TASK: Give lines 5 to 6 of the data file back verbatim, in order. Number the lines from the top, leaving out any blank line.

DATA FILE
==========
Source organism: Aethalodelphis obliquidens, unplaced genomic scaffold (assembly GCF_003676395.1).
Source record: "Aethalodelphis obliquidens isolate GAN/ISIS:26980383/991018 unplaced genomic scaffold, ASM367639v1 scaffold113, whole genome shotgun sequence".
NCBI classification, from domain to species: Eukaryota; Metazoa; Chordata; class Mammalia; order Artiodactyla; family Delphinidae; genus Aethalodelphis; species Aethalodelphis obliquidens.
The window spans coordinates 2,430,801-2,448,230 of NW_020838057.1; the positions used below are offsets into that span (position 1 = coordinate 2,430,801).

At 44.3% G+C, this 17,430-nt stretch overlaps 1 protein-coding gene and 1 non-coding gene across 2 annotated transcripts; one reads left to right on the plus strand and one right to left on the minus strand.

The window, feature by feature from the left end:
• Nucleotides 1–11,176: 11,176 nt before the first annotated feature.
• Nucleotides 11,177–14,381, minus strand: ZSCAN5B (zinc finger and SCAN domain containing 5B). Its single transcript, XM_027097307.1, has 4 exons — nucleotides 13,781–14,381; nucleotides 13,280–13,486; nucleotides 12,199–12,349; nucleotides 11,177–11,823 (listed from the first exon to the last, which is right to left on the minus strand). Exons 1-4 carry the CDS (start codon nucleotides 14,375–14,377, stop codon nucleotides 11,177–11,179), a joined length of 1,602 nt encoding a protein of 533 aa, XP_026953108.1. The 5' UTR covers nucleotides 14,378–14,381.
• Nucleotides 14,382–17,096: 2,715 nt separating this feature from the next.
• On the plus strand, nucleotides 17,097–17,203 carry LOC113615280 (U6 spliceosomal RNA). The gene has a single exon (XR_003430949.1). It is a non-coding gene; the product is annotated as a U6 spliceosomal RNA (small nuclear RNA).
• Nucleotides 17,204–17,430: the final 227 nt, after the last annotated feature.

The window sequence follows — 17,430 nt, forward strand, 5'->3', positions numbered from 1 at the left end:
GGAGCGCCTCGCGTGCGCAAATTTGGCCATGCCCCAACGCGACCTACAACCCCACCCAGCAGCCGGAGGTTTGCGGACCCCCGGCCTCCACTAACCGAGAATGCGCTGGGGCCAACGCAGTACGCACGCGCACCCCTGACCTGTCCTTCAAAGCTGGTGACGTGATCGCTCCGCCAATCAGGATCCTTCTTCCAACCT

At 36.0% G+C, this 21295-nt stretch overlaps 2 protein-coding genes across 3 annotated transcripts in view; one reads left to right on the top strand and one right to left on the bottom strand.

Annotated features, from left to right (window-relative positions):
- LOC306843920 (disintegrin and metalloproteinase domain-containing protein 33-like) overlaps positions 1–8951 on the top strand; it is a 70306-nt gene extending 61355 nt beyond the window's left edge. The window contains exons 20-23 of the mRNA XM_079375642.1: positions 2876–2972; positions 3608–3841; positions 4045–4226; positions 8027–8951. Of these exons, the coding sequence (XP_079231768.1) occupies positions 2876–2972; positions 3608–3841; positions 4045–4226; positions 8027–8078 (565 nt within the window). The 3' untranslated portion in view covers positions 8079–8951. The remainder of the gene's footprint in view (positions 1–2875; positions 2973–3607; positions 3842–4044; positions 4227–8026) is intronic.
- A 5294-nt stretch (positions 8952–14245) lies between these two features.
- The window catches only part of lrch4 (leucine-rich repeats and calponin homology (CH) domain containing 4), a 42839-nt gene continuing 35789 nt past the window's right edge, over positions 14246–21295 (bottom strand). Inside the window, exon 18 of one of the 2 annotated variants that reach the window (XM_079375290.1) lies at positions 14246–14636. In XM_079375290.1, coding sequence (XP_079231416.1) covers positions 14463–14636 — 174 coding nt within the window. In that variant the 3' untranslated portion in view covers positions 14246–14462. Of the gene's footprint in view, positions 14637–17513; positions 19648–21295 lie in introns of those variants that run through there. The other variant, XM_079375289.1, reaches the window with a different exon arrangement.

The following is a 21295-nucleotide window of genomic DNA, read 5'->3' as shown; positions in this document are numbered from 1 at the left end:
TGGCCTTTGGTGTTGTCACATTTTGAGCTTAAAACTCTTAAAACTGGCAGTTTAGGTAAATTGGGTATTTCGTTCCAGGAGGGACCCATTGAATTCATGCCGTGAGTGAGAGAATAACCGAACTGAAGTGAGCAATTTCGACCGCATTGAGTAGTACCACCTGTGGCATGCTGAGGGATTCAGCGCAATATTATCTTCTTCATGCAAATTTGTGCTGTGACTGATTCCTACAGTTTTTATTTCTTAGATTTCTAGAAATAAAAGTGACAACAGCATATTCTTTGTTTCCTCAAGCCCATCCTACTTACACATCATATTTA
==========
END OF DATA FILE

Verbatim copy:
At 44.3% G+C, this 17,430-nt stretch overlaps 1 protein-coding gene and 1 non-coding gene across 2 annotated transcripts; one reads left to right on the plus strand and one right to left on the minus strand.

The window, feature by feature from the left end: